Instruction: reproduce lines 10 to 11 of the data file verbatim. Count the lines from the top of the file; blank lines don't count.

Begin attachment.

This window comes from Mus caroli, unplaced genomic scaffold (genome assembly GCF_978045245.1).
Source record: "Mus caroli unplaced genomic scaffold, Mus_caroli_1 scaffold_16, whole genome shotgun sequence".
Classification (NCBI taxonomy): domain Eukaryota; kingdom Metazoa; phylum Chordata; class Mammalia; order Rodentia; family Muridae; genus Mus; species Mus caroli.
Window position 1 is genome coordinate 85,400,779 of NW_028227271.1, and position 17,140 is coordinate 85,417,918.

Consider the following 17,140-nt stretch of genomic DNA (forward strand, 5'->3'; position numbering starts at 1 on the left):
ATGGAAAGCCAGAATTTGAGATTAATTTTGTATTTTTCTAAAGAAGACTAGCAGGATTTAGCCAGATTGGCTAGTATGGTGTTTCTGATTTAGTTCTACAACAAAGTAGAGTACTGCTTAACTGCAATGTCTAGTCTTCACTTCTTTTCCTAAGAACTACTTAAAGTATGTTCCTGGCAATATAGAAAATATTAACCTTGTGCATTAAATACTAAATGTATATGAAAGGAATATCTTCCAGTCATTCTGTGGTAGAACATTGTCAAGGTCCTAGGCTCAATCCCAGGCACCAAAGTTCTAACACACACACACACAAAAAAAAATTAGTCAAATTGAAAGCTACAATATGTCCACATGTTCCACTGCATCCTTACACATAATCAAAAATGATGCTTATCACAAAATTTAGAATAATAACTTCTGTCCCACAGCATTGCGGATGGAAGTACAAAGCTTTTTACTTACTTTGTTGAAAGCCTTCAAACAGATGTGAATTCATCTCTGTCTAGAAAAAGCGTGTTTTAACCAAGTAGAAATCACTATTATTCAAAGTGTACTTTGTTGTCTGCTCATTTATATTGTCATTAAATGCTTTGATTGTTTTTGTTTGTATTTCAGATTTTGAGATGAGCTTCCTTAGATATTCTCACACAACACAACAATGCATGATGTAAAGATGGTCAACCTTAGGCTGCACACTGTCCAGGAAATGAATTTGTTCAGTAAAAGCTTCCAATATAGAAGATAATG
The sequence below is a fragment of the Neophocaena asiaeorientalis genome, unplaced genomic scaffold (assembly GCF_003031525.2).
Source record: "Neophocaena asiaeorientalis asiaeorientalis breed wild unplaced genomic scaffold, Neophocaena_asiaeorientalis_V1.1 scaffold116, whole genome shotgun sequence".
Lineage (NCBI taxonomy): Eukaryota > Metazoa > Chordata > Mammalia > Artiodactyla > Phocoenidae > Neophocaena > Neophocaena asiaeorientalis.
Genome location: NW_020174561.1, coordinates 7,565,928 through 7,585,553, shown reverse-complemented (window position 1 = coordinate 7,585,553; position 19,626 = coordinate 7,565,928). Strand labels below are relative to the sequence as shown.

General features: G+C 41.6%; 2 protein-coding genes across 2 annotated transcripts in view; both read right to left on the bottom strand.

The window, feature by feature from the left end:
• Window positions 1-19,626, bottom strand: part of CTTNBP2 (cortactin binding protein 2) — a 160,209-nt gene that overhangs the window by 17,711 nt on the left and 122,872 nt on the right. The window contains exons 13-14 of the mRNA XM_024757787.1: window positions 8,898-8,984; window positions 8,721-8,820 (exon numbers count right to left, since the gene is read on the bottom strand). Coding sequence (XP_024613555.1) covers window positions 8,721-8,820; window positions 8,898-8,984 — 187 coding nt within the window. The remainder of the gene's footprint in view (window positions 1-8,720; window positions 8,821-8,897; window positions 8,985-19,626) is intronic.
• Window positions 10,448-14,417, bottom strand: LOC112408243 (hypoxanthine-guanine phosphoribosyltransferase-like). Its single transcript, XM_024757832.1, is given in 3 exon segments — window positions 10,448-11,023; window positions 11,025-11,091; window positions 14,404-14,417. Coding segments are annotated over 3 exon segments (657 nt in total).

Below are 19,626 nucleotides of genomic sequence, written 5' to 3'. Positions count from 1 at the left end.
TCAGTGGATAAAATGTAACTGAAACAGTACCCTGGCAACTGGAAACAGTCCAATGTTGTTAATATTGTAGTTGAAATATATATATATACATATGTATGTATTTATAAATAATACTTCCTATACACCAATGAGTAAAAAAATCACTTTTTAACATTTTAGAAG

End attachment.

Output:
Genome location: NW_020174561.1, coordinates 7,565,928 through 7,585,553, shown reverse-complemented (window position 1 = coordinate 7,585,553; position 19,626 = coordinate 7,565,928). Strand labels below are relative to the sequence as shown.

General features: G+C 41.6%; 2 protein-coding genes across 2 annotated transcripts in view; both read right to left on the bottom strand.